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The Kids Are All Right More at IMDbPro »

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4 out of 7 people found the following review useful:

Good Acting, But Not Exactly Likable

Author: 3xHCCH from Quezon City, Philippines
15 January 2011

In all awards seasons, there is that one family film that comes up for awards consideration. This year, it is "The Kids are Alright." And yes, like "Kramer vs. Kramer", "Ordinary People" and "American Beauty" before it, it depicts a dysfunctional family, again. Of course, the flawed members of the family make for award-winning angsty moments, but it can be hard to watch.

The family consists of two lesbian mothers, the control freak doctor Nic (Annette Bening) and the luckless stay-in mom Jules (Julianne Moore). They each bore her own child, Joni (Mia Wasikowska) and Laser (Josh Hutcherson), with sperm from the same donor. In a curious move, that was unfortunately not discussed in detail, the kids sought out their biological father, Paul (Mark Ruffalo). From there, obviously, cracks begin to appear in their perfectly unconventional family as Paul integrates himself into their lives.

The actors were all very good. Annette Bening and Julianne Moore are both being cited as Best Actress nominees. They did have their own shining moments. Even if Annette is being given more awards attention, for me I liked the performance of Julianne more. Mark Ruffalo was very natural as the likable "new" dad figure. The way his charismatic character was developed though is disappointing. The actors playing the kids were also good, though they were sulking most of the time.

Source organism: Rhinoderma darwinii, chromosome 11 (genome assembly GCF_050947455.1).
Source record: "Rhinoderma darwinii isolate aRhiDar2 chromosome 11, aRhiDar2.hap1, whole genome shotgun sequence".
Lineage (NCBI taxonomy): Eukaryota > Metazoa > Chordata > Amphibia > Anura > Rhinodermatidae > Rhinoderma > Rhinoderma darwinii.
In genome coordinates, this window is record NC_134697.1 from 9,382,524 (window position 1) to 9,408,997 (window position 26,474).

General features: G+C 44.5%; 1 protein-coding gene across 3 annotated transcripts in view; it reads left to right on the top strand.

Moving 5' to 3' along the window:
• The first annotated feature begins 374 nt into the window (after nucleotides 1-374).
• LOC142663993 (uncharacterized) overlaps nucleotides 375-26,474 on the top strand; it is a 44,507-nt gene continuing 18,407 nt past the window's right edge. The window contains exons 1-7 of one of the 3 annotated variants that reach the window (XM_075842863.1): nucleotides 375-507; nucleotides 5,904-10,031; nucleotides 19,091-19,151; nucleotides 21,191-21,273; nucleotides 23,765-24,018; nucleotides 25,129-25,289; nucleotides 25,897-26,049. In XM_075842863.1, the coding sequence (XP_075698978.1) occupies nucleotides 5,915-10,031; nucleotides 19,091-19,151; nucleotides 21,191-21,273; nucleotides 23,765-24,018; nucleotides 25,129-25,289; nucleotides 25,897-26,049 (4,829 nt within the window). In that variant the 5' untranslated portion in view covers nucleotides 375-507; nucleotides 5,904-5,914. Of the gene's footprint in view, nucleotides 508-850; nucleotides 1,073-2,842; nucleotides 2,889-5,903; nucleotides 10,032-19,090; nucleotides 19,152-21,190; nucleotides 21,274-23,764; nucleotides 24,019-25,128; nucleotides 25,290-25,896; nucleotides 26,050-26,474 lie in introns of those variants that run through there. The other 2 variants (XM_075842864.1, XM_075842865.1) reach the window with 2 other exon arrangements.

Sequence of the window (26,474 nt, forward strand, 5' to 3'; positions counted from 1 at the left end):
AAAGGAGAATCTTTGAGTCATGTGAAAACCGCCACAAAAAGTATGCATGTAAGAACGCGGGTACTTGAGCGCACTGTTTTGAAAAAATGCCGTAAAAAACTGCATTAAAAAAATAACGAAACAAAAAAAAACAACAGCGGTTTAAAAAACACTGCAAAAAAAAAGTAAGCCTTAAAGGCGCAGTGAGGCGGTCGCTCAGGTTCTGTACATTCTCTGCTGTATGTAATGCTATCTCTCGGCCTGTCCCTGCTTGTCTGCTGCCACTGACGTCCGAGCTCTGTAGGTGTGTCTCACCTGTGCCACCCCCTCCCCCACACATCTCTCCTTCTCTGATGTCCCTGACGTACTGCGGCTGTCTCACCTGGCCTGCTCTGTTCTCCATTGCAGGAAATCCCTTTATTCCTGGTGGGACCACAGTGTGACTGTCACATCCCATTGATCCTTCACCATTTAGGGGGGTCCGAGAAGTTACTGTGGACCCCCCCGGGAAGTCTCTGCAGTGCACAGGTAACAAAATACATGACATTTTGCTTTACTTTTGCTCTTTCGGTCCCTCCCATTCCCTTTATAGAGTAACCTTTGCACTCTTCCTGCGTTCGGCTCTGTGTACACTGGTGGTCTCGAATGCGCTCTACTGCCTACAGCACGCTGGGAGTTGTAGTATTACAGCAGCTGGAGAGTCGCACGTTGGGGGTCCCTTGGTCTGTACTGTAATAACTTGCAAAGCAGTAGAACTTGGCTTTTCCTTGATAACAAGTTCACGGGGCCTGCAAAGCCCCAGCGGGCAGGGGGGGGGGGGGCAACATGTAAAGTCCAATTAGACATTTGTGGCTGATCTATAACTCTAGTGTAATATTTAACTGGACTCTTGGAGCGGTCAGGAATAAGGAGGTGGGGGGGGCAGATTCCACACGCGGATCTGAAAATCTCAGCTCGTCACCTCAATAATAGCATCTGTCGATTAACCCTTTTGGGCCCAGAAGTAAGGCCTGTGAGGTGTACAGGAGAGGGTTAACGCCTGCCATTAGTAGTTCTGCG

I do not know why this movie was nominated in the Golden Globe as a comedy. It is most certainly is NOT one, so it created some false expectations. I must also say though that watching the frank sex scenes (lesbian and otherwise) will not comfortable for everybody. I did not really expect to like it, and yes, it is not exactly likable in a sense, because of the distorted sense of morality being shown.

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6 out of 11 people found the following review useful:

A Nutshell Review: The Kids Are All Right

Author: DICK STEEL from Singapore
27 February 2011

On screen lesbians Nic and Jules' family is constructed as such - they each take sperm that's donated from the same anonymous donor, and impregnate themselves, therefore having their children who can grow up to be half-siblings. Naturally one of them wears the pants in the house - Nic by virtue of being a doctor and raking in big money, while the other the stay home mom though looking to start her own business since the kids are all grown up. All's fine and dandy, though there are numerous problems percolating beneath the surface ready to explode, especially when the kids seek out and make contact with their biological dad Paul (Mark Ruffalo), an easy going guy who naturally appeals since he's out to bond with them, and never applying any parental responsibilities and control over the kid's upbringing. So here comes plenty of comparison, made worse when Paul enters into a physical relationship with Jules, thereby tossing the entire family relationship dynamics right up in the air.